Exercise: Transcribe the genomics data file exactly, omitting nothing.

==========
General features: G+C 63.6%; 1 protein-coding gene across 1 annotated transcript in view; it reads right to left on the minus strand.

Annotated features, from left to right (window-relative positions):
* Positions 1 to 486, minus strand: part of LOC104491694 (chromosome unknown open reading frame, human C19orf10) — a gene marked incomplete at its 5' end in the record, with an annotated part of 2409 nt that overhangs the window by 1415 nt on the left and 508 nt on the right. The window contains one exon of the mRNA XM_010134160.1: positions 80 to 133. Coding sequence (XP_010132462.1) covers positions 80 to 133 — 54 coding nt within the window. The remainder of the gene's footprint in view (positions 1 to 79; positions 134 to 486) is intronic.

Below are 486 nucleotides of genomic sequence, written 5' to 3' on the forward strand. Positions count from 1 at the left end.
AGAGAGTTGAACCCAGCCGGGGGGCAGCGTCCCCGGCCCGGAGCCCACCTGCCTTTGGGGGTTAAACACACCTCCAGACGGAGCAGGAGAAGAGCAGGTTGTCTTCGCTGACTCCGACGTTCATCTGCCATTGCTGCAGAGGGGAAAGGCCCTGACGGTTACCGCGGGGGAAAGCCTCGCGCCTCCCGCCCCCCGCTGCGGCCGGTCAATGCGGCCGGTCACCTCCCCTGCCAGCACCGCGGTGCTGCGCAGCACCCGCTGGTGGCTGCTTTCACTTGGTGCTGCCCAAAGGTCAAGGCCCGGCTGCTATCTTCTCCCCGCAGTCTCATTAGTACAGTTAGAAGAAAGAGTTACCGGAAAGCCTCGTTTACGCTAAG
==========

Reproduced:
General features: G+C 63.6%; 1 protein-coding gene across 1 annotated transcript in view; it reads right to left on the minus strand.

Annotated features, from left to right (window-relative positions):
* Positions 1 to 486, minus strand: part of LOC104491694 (chromosome unknown open reading frame, human C19orf10) — a gene marked incomplete at its 5' end in the record, with an annotated part of 2409 nt that overhangs the window by 1415 nt on the left and 508 nt on the right. The window contains one exon of the mRNA XM_010134160.1: positions 80 to 133. Coding sequence (XP_010132462.1) covers positions 80 to 133 — 54 coding nt within the window. The remainder of the gene's footprint in view (positions 1 to 79; positions 134 to 486) is intronic.

Below are 486 nucleotides of genomic sequence, written 5' to 3' on the forward strand. Positions count from 1 at the left end.
AGAGAGTTGAACCCAGCCGGGGGGCAGCGTCCCCGGCCCGGAGCCCACCTGCCTTTGGGGGTTAAACACACCTCCAGACGGAGCAGGAGAAGAGCAGGTTGTCTTCGCTGACTCCGACGTTCATCTGCCATTGCTGCAGAGGGGAAAGGCCCTGACGGTTACCGCGGGGGAAAGCCTCGCGCCTCCCGCCCCCCGCTGCGGCCGGTCAATGCGGCCGGTCACCTCCCCTGCCAGCACCGCGGTGCTGCGCAGCACCCGCTGGTGGCTGCTTTCACTTGGTGCTGCCCAAAGGTCAAGGCCCGGCTGCTATCTTCTCCCCGCAGTCTCATTAGTACAGTTAGAAGAAAGAGTTACCGGAAAGCCTCGTTTACGCTAAG